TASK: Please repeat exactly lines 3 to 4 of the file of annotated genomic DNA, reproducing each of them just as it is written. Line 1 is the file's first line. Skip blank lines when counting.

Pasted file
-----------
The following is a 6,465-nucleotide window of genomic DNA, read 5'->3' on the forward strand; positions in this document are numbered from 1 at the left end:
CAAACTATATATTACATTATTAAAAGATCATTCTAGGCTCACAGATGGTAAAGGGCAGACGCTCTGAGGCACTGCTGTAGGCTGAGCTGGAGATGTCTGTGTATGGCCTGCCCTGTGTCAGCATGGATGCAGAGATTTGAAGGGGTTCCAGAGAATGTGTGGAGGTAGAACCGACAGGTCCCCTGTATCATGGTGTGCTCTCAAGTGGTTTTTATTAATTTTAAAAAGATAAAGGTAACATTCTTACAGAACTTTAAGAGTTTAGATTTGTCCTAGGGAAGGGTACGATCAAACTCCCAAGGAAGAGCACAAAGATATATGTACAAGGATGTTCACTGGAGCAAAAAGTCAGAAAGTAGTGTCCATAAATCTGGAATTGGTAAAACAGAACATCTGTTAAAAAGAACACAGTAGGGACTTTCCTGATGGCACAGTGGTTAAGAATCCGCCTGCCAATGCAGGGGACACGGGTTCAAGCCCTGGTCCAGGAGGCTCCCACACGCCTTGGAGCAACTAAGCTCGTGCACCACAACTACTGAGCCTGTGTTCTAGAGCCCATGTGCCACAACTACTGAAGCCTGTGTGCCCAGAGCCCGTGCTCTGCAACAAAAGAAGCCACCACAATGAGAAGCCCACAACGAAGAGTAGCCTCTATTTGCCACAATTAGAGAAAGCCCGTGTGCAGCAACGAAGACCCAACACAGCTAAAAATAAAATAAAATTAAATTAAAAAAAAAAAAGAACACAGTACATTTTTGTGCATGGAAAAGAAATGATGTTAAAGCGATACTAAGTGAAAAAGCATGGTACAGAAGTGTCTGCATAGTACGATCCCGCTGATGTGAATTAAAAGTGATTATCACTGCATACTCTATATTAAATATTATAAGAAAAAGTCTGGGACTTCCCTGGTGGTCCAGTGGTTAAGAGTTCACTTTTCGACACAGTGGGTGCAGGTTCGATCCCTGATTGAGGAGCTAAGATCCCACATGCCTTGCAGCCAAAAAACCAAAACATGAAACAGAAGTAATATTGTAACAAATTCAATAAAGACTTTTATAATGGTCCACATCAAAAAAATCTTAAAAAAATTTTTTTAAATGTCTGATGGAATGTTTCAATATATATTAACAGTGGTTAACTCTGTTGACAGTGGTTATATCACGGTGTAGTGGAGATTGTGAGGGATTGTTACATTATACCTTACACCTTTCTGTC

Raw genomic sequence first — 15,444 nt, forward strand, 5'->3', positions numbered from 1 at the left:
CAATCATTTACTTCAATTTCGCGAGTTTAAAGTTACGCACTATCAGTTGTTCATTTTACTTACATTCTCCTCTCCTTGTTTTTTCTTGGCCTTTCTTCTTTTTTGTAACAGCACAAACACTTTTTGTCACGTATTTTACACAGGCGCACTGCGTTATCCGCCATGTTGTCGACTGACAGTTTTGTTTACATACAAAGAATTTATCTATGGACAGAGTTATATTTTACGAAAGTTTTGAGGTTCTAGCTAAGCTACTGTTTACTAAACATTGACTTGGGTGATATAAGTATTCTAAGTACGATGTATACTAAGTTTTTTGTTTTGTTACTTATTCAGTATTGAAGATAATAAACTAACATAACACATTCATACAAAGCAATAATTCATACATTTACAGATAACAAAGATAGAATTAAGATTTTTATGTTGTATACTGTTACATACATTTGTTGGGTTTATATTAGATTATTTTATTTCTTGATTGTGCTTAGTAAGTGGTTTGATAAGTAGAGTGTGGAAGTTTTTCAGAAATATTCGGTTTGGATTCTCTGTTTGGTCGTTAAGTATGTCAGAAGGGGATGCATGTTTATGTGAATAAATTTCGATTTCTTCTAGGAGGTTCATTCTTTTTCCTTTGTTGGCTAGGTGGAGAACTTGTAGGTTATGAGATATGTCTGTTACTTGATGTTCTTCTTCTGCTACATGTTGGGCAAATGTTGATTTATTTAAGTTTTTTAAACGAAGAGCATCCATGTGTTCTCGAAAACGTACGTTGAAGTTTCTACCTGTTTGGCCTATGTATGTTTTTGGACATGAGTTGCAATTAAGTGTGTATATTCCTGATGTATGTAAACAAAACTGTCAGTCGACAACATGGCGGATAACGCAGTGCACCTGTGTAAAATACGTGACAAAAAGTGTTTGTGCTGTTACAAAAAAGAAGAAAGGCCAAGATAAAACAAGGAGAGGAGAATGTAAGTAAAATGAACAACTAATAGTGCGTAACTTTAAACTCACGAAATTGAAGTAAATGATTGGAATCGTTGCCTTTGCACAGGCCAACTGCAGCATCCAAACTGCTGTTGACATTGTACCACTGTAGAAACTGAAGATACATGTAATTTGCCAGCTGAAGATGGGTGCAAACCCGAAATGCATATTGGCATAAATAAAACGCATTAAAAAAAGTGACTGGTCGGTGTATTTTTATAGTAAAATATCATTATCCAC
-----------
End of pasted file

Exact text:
Raw genomic sequence first — 15,444 nt, forward strand, 5'->3', positions numbered from 1 at the left:
CAATCATTTACTTCAATTTCGCGAGTTTAAAGTTACGCACTATCAGTTGTTCATTTTACTTACATTCTCCTCTCCTTGTTTTTTCTTGGCCTTTCTTCTTTTTTGTAACAGCACAAACACTTTTTGTCACGTATTTTACACAGGCGCACTGCGTTATCCGCCATGTTGTCGACTGACAGTTTTGTTTACATACAAAGAATTTATCTATGGACAGAGTTATATTTTACGAAAGTTTTGAGGTTCTAGCTAAGCTACTGTTTACTAAACATTGACTTGGGTGATATAAGTATTCTAAGTACGATGTATACTAAGTTTTTTGTTTTGTTACTTATTCAGTATTGAAGATAATAAACTAACATAACACATTCATACAAAGCAATAATTCATACATTTACAGATAACAAAGATAGAATTAAGATTTTTATGTTGTATACTGTTACATACATTTGTTGGGTTTATATTAGATTATTTTATTTCTTGATTGTGCTTAGTAAGTGGTTTGATAAGTAGAGTGTGGAAGTTTTTCAGAAATATTCGGTTTGGATTCTCTGTTTGGTCGTTAAGTATGTCAGAAGGGGATGCATGTTTATGTGAATAAATTTCGATTTCTTCTAGGAGGTTCATTCTTTTTCCTTTGTTGGCTAGGTGGAGAACTTGTAGGTTATGAGATATGTCTGTTACTTGATGTTCTTCTTCTGCTACATGTTGGGCAAATGTTGATTTATTTAAGTTTTTTAAACGAAGAGCATCCATGTGTTCTCGAAAACGTACGTTGAAGTTTCTACCTGTTTGGCCTATGTATGTTTTTGGACATGAGTTGCAATTAAGTGTGTATATTCCTGATGTATGTAAACAAAACTGTCAGTCGACAACATGGCGGATAACGCAGTGCACCTGTGTAAAATACGTGACAAAAAGTGTTTGTGCTGTTACAAAAAAGAAGAAAGGCCAAGATAAAACAAGGAGAGGAGAATGTAAGTAAAATGAACAACTAATAGTGCGTAACTTTAAACTCACGAAATTGAAGTAAATGATTGGAATCGTTGCCTTTGCACAGGCCAACTGCAGCATCCAAACTGCTGTTGACATTGTACCACTGTAGAAACTGAAGATACATGTAATTTGCCAGCTGAAGATGGGTGCAAACCCGAAATGCATATTGGCATAAATAAAACGCATTAAAAAAAGTGACTGGTCGGTGTATTTTTATAGTAAAATATCATTATCCAC